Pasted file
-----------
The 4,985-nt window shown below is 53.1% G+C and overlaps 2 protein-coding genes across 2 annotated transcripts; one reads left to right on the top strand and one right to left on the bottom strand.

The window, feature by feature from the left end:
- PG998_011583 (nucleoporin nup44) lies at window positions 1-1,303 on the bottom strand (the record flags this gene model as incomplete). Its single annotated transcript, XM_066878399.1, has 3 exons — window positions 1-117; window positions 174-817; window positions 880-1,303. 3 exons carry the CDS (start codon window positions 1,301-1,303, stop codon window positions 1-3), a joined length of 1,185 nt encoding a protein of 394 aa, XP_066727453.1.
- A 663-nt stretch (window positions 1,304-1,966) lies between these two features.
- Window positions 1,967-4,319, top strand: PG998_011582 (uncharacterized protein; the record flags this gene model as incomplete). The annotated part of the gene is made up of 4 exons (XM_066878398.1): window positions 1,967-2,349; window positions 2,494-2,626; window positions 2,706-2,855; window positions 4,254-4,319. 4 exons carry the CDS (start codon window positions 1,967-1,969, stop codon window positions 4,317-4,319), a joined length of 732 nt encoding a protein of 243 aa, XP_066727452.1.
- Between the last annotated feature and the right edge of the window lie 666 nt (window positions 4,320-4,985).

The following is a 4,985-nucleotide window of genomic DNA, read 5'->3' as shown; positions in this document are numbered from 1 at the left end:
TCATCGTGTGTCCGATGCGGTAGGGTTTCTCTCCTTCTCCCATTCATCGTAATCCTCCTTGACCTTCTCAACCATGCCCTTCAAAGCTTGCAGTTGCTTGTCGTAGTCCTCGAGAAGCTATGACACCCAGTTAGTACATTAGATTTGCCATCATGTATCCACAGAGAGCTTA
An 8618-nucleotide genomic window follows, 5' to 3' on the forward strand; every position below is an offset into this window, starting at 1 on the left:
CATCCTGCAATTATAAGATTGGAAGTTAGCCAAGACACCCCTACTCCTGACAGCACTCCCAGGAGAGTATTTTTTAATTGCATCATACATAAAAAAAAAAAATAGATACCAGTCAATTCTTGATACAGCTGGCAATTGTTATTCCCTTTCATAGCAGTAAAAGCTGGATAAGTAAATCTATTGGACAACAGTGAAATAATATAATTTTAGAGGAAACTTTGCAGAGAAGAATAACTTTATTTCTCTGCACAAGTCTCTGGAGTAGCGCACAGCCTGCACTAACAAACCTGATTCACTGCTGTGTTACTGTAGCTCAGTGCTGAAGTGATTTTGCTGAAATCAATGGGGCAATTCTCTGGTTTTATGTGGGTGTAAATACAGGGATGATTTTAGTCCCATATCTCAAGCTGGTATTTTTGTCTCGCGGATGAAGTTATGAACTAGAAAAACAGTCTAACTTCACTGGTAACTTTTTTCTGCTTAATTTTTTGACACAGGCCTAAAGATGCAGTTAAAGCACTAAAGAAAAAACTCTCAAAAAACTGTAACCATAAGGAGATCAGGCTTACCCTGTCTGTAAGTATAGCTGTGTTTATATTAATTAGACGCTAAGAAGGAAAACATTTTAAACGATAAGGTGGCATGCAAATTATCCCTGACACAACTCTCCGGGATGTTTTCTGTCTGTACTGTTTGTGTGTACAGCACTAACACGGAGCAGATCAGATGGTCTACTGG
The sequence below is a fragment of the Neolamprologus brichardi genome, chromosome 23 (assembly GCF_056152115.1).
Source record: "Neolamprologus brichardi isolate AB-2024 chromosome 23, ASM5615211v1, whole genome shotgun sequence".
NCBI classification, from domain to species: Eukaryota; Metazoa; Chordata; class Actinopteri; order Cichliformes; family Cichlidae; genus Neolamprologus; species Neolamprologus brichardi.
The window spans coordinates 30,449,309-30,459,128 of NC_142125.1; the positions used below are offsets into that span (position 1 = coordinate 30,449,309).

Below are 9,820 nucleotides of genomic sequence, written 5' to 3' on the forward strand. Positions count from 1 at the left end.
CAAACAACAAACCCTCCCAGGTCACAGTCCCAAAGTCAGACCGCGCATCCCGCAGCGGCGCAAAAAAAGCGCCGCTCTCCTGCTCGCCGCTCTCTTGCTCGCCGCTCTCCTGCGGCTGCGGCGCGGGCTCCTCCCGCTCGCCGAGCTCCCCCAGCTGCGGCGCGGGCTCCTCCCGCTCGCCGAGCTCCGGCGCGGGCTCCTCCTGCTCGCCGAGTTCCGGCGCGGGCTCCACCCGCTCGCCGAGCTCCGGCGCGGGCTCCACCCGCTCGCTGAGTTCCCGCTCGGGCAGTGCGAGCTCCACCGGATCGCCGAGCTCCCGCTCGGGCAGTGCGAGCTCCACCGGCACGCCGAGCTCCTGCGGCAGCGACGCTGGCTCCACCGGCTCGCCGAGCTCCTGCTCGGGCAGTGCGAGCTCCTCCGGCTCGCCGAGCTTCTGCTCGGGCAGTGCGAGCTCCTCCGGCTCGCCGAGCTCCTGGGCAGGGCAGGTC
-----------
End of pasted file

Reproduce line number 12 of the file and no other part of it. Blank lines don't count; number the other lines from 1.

Source record: "Neolamprologus brichardi isolate AB-2024 chromosome 23, ASM5615211v1, whole genome shotgun sequence".